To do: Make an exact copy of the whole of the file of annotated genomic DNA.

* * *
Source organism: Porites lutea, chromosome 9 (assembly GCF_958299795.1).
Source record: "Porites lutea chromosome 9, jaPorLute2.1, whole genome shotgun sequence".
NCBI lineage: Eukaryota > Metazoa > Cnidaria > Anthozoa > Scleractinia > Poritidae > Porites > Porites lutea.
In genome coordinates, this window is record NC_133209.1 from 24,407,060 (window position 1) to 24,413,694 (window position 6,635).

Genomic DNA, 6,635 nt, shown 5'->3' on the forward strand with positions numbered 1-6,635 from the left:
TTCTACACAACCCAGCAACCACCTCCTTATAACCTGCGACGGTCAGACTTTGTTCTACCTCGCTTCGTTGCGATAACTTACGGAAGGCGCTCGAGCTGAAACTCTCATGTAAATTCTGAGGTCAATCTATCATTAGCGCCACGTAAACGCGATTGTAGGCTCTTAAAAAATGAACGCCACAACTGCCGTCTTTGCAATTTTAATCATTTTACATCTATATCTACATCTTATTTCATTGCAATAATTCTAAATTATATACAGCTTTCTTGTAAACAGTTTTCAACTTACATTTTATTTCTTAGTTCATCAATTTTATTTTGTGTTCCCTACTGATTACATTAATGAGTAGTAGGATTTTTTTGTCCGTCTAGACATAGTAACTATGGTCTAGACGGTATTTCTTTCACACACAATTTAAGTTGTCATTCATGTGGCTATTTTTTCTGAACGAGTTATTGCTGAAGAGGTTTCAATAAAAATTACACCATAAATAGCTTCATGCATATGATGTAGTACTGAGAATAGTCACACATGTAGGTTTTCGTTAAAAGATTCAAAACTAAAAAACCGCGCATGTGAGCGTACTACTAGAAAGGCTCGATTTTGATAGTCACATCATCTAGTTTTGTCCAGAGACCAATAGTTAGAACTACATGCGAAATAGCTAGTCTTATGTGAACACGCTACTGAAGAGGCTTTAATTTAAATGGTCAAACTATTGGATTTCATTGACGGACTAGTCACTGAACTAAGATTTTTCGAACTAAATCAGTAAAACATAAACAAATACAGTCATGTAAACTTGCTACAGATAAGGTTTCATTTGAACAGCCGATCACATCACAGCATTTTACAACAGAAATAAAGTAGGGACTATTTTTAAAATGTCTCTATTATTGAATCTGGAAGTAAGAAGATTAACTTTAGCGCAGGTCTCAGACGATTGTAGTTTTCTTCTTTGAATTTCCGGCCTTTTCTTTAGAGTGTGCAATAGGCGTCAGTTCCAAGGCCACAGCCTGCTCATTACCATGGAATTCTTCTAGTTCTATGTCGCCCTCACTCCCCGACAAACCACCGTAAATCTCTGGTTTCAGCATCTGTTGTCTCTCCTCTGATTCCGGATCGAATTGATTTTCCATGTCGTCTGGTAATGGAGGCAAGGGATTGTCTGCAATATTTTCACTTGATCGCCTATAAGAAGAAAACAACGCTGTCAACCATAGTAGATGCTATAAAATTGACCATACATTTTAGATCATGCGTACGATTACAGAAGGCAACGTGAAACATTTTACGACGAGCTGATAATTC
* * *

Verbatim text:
Source organism: Porites lutea, chromosome 9 (assembly GCF_958299795.1).
Source record: "Porites lutea chromosome 9, jaPorLute2.1, whole genome shotgun sequence".
NCBI lineage: Eukaryota > Metazoa > Cnidaria > Anthozoa > Scleractinia > Poritidae > Porites > Porites lutea.
In genome coordinates, this window is record NC_133209.1 from 24,407,060 (window position 1) to 24,413,694 (window position 6,635).

Genomic DNA, 6,635 nt, shown 5'->3' on the forward strand with positions numbered 1-6,635 from the left:
TTCTACACAACCCAGCAACCACCTCCTTATAACCTGCGACGGTCAGACTTTGTTCTACCTCGCTTCGTTGCGATAACTTACGGAAGGCGCTCGAGCTGAAACTCTCATGTAAATTCTGAGGTCAATCTATCATTAGCGCCACGTAAACGCGATTGTAGGCTCTTAAAAAATGAACGCCACAACTGCCGTCTTTGCAATTTTAATCATTTTACATCTATATCTACATCTTATTTCATTGCAATAATTCTAAATTATATACAGCTTTCTTGTAAACAGTTTTCAACTTACATTTTATTTCTTAGTTCATCAATTTTATTTTGTGTTCCCTACTGATTACATTAATGAGTAGTAGGATTTTTTTGTCCGTCTAGACATAGTAACTATGGTCTAGACGGTATTTCTTTCACACACAATTTAAGTTGTCATTCATGTGGCTATTTTTTCTGAACGAGTTATTGCTGAAGAGGTTTCAATAAAAATTACACCATAAATAGCTTCATGCATATGATGTAGTACTGAGAATAGTCACACATGTAGGTTTTCGTTAAAAGATTCAAAACTAAAAAACCGCGCATGTGAGCGTACTACTAGAAAGGCTCGATTTTGATAGTCACATCATCTAGTTTTGTCCAGAGACCAATAGTTAGAACTACATGCGAAATAGCTAGTCTTATGTGAACACGCTACTGAAGAGGCTTTAATTTAAATGGTCAAACTATTGGATTTCATTGACGGACTAGTCACTGAACTAAGATTTTTCGAACTAAATCAGTAAAACATAAACAAATACAGTCATGTAAACTTGCTACAGATAAGGTTTCATTTGAACAGCCGATCACATCACAGCATTTTACAACAGAAATAAAGTAGGGACTATTTTTAAAATGTCTCTATTATTGAATCTGGAAGTAAGAAGATTAACTTTAGCGCAGGTCTCAGACGATTGTAGTTTTCTTCTTTGAATTTCCGGCCTTTTCTTTAGAGTGTGCAATAGGCGTCAGTTCCAAGGCCACAGCCTGCTCATTACCATGGAATTCTTCTAGTTCTATGTCGCCCTCACTCCCCGACAAACCACCGTAAATCTCTGGTTTCAGCATCTGTTGTCTCTCCTCTGATTCCGGATCGAATTGATTTTCCATGTCGTCTGGTAATGGAGGCAAGGGATTGTCTGCAATATTTTCACTTGATCGCCTATAAGAAGAAAACAACGCTGTCAACCATAGTAGATGCTATAAAATTGACCATACATTTTAGATCATGCGTACGATTACAGAAGGCAACGTGAAACATTTTACGACGAGCTGATAATTC